The Sentencing Council, which is the body responsible for setting sentencing guidelines in England and Wales, has today published proposed new guidelines with respect to public order offences.
What offences are covered?
The guidelines will apply to the following offences, all of which are to be found in the Public Order Act 1986:
• Violent disorder
• Threatening or provocation of violence and the racially or religiously aggravated counterpart offences
• Disorderly behaviour with intent to cause harassment, alarm or distress and the racially or religiously aggravated counterpart offences
• Disorderly behaviour causing or likely to cause harassment, alarm or distress and the racially or religiously aggravated counterpart offences
• Offences relating to stirring up racial or religious hatred and hatred based on sexual orientation
When will the guidelines come in to force?
The proposed guidelines are being consulted upon, so not until the end of this year at the earliest.
However, what we tend to see is that judges look at consultation guidelines, even when they are not supposed to. It makes sense therefore that we keep a close eye on sentencing in this area of law.
What are the main changes?
These offences can vary greatly in their nature and in their seriousness. For example, affray, which covers the use or threats of violence which would make someone fear for their personal safety, may involve serious or sustained violence or a less serious incident where no one is injured.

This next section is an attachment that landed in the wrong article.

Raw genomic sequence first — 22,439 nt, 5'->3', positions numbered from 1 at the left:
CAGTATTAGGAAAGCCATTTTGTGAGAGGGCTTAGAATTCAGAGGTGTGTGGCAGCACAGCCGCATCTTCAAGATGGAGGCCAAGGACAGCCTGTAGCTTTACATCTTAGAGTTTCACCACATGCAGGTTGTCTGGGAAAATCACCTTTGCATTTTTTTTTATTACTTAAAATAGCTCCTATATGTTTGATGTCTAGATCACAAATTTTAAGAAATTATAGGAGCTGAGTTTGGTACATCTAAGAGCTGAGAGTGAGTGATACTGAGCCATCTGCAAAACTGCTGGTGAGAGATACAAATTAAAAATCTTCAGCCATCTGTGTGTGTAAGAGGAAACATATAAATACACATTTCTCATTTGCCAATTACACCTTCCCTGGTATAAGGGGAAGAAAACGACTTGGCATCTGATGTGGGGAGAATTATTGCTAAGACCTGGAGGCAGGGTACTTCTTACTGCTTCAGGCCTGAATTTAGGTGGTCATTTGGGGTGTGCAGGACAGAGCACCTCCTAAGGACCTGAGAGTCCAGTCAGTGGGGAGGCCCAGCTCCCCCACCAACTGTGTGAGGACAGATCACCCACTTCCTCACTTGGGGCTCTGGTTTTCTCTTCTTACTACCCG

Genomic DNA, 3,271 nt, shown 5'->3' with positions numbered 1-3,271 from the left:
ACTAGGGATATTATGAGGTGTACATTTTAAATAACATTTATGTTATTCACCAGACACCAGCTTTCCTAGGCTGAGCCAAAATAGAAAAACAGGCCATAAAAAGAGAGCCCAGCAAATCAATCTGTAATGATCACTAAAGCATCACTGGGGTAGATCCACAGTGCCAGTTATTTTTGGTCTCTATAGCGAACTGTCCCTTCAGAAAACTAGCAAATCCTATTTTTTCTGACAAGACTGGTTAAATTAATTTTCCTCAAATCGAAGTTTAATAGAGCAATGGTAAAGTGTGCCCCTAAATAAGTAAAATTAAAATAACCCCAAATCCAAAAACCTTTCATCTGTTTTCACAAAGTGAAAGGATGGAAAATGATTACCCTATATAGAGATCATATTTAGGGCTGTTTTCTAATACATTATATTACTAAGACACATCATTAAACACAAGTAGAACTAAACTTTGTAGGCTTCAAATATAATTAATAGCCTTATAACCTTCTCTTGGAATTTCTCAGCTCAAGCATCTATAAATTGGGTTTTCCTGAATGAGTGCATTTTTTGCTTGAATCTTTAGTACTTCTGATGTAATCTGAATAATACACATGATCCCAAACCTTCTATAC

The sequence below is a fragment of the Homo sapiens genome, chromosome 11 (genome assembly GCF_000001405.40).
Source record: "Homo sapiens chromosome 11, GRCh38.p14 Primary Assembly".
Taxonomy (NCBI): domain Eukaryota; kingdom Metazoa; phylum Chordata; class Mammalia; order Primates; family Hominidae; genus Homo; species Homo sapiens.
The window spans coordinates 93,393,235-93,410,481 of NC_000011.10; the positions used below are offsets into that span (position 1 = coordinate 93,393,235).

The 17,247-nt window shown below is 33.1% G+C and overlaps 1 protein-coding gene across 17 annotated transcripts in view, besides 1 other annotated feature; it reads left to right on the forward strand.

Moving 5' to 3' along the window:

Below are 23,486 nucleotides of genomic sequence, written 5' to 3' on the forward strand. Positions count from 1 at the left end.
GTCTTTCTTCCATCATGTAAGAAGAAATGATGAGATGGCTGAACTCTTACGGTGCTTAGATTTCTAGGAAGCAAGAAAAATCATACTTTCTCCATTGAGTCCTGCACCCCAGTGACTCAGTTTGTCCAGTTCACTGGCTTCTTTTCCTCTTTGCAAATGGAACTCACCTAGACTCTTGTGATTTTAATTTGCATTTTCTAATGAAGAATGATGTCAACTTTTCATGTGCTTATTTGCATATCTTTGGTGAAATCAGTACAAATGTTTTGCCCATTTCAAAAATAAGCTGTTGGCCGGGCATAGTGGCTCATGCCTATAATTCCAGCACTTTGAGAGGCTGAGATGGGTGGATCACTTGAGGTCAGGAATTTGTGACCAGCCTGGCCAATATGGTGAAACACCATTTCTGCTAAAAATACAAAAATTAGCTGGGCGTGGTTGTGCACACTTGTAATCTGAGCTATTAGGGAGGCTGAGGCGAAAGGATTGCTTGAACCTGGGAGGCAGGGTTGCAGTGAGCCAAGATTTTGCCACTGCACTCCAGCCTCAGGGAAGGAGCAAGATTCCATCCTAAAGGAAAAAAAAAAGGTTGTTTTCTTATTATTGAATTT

The guidelines aim to set out a clear approach to sentencing that covers the main factors that should be taken into account in assessing the culpability of the offender and the harm they caused. For example, an offender with high culpability in the riot guideline may have used petrol bombs or firearms, been a ringleader in instigating violence or have been instrumental in escalating the level of disorder.
The guidelines also aim to encapsulate the wide-ranging harm that is caused by these offences. Individual members of the public may suffer physical injury, fear or distress, or damage to their property while business owners may suffer loss of livelihood and damage to their premises. Public disorder can inflict serious disruption and damage to local communities and police officers and other emergency workers may be attacked and injured. Incidents may also involve substantial costs to the public purse.
The guidelines also highlight other aggravating factors that would increase the seriousness of offences. This can include offenders inciting others to participate in violence, trying to prevent emergency services from carrying out their duties, causing injuries to police dogs or horses and using or possessing weapons.
Finally, the guidelines also take into account trends in criminality and a social climate which has seen a rise in hate crime offending. The Council considered that a guideline on public order would be incomplete if it did not cover racially or religiously aggravated public order offences and those which specifically address stirring up of racial or religious hatred or hatred based on sexual orientation.
Will sentences be longer as a result?
The Sentencing Council does not anticipate that sentence severity will increase, save for a couple of exceptions concerning fines.
However, while data exists on the number of offenders sentenced for public order offences, and the sentences imposed, there is a lack of data on the categories of seriousness of current cases. It is therefore difficult to establish how current cases would be categorised across the levels of harm and culpability in the draft guideline.
The fear, therefore, is that these new guidelines may result in tougher sentences being imposed.
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